Protesters take aim at Beijing’s human rights record on China’s National Day

As the leaders of North Korea and Vietnam sent effusive letters of congratulation to Beijing to mark the 73rd anniversary of the founding of the People’s Republic of China (PRC) in 1949, protesters in London burned the Chinese flag, and threw maggots and dung on it outside the Chinese embassy, in protest at Beijing’s human rights record.

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As world leaders congratulated China on its Oct. 1 National Day, protesters gathered in cities around the world to protest against the ruling Chinese Communist Party (CCP)’s ongoing persecution of ethnic minorities and dissidents.

As the leaders of North Korea and Vietnam sent effusive letters of congratulation to Beijing to mark the 73rd anniversary of the founding of the People’s Republic of China (PRC) in 1949, protesters in London burned the Chinese flag, and threw maggots and dung on it outside the Chinese embassy, in protest at Beijing’s human rights record.

Hong Kongers, Tibetans and Uyghurs organized around 15 protests in U.K. cities to mark the 73rd National Day and “say no to the CCP,” as Russian president Vladimir Putin, Cuban president Miguel Diaz-Canel and Cambodian King Norodom Sihamoni added their congratulations, according to state news agency Xinhua.

Chanting “China lied! People died! Shame on the CCP!”, the demonstrators marched from Piccadilly Circus to the Chinese embassy, carrying placards opposing totalitarian rule by the CCP.

The flames were put out after police arrived at the scene, after which protesters shone laser pointers at the embassy windows. No reaction was observed from the embassy, although some curtains were closed.

A protester surnamed Wong, who emigrated to the U.K. two months ago, said she had taken part in the protest with three generations of her family president.

“What this day teaches us is that we lost our freedoms because of the party,” Wong told RFA. “I don’t think this is a day to celebrate, but a day when an axis of evil was established.”

“The CCP hasn’t just harmed Hong Kong, but the whole country,” she said. “It is also exploiting freedoms around the world … for example abstaining from the U.N. vote on Russia.”

“To me, this is a horrible, evil regime.”

Wong said she once used to take her children on marches in Hong Kong, but since a crackdown on public dissent under the national security law, she has only been able to exercise that right in the U.K.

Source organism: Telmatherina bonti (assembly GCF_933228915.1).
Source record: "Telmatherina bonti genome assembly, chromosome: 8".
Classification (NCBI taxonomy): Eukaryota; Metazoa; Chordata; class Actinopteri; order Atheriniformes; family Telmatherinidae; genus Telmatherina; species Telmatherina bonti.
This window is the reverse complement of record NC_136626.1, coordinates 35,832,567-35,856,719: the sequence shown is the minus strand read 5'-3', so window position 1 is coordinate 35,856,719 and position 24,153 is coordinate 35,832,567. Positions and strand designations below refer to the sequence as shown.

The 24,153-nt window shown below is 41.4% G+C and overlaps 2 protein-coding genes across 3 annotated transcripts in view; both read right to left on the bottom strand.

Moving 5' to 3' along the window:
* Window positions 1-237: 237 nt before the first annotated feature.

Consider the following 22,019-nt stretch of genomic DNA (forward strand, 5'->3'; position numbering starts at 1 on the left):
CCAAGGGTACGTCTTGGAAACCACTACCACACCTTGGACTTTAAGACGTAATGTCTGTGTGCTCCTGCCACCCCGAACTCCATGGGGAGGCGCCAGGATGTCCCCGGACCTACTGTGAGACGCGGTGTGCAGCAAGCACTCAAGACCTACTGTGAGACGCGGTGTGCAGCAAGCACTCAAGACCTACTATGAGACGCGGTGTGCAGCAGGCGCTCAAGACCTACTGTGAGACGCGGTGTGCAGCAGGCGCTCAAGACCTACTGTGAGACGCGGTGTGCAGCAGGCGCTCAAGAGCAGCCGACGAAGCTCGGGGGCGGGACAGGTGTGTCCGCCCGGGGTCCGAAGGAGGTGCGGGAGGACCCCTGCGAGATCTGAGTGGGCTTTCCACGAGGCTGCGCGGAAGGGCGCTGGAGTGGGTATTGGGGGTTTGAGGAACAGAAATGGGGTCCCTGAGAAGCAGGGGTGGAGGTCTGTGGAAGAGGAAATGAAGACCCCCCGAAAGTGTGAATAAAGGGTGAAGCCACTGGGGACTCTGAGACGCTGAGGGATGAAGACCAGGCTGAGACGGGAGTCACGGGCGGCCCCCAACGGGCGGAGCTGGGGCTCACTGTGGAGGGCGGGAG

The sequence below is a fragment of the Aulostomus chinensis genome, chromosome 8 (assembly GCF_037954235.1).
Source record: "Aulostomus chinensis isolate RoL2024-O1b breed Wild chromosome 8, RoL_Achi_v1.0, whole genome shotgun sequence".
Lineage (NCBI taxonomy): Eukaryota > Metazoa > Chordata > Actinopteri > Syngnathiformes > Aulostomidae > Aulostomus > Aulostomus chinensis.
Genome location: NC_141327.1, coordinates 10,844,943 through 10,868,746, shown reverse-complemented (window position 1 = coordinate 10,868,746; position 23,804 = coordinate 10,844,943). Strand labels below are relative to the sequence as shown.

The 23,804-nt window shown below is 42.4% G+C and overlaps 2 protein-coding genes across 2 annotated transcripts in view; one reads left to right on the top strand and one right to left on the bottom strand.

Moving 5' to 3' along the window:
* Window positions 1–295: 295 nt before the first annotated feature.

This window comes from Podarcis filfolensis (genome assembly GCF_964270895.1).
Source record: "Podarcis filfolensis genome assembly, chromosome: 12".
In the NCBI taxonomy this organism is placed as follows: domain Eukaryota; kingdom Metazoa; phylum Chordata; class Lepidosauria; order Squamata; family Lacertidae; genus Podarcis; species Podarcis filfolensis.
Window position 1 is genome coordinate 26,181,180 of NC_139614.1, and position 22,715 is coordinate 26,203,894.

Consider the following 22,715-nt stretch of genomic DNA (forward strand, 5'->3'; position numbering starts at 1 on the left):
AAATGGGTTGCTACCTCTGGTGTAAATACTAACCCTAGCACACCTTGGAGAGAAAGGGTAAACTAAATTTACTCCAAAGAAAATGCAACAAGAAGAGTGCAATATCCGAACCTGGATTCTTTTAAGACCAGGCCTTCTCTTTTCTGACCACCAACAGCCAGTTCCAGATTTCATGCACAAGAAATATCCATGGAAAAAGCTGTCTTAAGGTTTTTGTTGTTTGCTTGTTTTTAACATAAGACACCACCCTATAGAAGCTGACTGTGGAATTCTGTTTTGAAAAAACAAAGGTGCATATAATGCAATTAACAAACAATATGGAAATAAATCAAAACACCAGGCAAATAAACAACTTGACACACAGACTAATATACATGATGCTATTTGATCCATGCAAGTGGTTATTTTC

A protester surnamed Tse said he was carrying the colonial-era Hong Kong flag at the protest, to express nostalgia for the city’s lost freedoms.

“We want a Hong Kong with freedom, democracy and the rule of law like we had in the past,” Tse told RFA. “Hong Kong people should have the final say in [how to run] the place, not the country next door.”

“They have trampled on the promises made to the people of Hong Kong, the commitments made in the [1984] Sino-British Joint Declaration and on its promise to the world,” he said. “Did they once ask the people of Hong Kong [what they thought?]”

A protester surnamed Leung said there is no longer any separation of powers in Hong Kong, since Beijing imposed the national security law on the city from July 1, 2020.

“Hong Kong used to have separation of powers, but now that has been denied us,” Leung said. “Everyone wants to get Hong Kong back to the one country, two systems status that it had before.”

Uyghur dissident Rahima Mahmut told the rally that, since the PRC was founded 73 years ago, Tibet and Xinjiang have been occupied, the Cultural Revolution brought political turmoil to China, and the CCP had bloodily suppressed dissent in the 1989 Tiananmen massacre.

Hong Kong’s freedoms and democracy have been destroyed, and Uyghurs have suffered genocide, including the mass incarceration of Uyghurs in their homes for more than a month without food as part of CCP leader Xi Jinping’s zero-COVID policy, she told the crowd.

But she said Uyghurs refused to remain silent, despite facing constant threats from agents of the Chinese state while in exile overseas.

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